How to Make a Workplace Accident Claim

In almost every single instance of a workplace injury, your workplace accident compensation claim must be handled through the workers' compensation process. In all fifty states, the legislatures passed workers' compensation laws in order to ensure that workers are able to have medical costs and lost wages covered by their employers. While the workers' compensation system provides you with broader protection in many ways, it is an exclusive remedy system. Essentially, this means that your only remedy if you are a covered employee (which almost everyone is) will be to go through this workers' compensation system. 

How to File a Workers' Compensation Claim

The exact method of filing a workers' compensation claim is going to vary based on where you live. However, as a general matter, to file a workers' compensation claim follow these guidelines:

  • You will need to notify your employer of the work injury. This is often done with a "first notice of injury" or "first notice of incident" report. Such forms are available from your employer or your state workers' compensation board. The notice must be provided to your employer within a set amount of time after the injury. In some states, you have as little as a few days to file the notice.
  • Once you have filed notice, you'll need to keep a careful record of all medical costs. In some cases, you might have to get medical care through a doctor your employer selects for you, or you may have to choose from a list of doctors that your employer gives you. You must attend all doctor's appointments, as not doing so can jeopardize your claim.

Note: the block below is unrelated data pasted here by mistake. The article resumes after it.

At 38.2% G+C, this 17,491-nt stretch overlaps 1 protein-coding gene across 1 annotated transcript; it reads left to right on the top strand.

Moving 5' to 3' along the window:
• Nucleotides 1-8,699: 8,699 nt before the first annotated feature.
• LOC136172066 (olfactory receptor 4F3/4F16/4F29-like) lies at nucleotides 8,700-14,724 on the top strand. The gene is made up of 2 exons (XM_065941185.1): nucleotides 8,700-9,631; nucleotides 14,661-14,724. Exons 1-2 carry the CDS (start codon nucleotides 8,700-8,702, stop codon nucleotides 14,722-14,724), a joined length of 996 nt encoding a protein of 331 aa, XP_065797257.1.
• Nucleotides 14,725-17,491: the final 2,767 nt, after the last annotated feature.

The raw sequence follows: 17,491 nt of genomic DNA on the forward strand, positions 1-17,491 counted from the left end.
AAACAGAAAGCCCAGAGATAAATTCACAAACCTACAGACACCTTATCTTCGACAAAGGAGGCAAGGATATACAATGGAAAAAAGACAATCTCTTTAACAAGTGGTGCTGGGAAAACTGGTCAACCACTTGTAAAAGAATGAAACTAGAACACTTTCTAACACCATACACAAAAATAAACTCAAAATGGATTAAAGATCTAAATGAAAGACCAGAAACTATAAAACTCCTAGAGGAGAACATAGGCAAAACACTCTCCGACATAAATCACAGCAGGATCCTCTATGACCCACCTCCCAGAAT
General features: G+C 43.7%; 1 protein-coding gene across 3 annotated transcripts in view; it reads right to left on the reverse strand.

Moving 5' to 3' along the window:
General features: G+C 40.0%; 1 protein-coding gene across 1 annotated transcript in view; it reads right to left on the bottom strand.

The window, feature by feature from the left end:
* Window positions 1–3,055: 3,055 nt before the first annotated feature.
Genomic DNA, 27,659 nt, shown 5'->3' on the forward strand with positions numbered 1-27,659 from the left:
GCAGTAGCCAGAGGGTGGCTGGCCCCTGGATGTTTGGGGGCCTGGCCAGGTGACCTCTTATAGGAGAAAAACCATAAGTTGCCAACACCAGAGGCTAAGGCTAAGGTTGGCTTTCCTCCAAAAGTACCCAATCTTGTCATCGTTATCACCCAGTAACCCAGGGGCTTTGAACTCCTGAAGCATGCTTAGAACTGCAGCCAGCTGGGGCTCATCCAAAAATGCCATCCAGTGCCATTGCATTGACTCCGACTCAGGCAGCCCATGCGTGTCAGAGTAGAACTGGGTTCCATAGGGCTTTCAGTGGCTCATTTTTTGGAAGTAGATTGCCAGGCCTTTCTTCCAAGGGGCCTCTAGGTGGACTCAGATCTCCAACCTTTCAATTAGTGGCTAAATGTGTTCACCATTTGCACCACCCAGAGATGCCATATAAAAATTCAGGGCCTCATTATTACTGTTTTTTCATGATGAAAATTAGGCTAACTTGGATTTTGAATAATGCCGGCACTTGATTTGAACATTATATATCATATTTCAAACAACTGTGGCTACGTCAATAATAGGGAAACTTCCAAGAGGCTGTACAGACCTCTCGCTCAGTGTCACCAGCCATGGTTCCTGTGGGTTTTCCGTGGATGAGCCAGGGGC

• You'll need to submit your application for workers' compensation, along with medical records and testimony from your doctor. You may also need to submit some type of statement of your wages if you are seeking lost income or disability benefits. 

Your employer's workers' compensation insurer will review your claim and either accept or deny benefits. As a general matter, as long as your injury arose as a direct result of your work, benefits cannot be denied. The workers' compensation rules dictate that, unlike with a traditional personal injury lawsuit, you do not have the obligation to prove negligence in order to make a successful claim. If your claim is denied, then you will have the option to appeal the claim. 

To ensure your rights are protected during this process and for help navigating the workers' compensation system, it is always in your best interest to get help from a lawyer as soon as you can after the incident has occurred.

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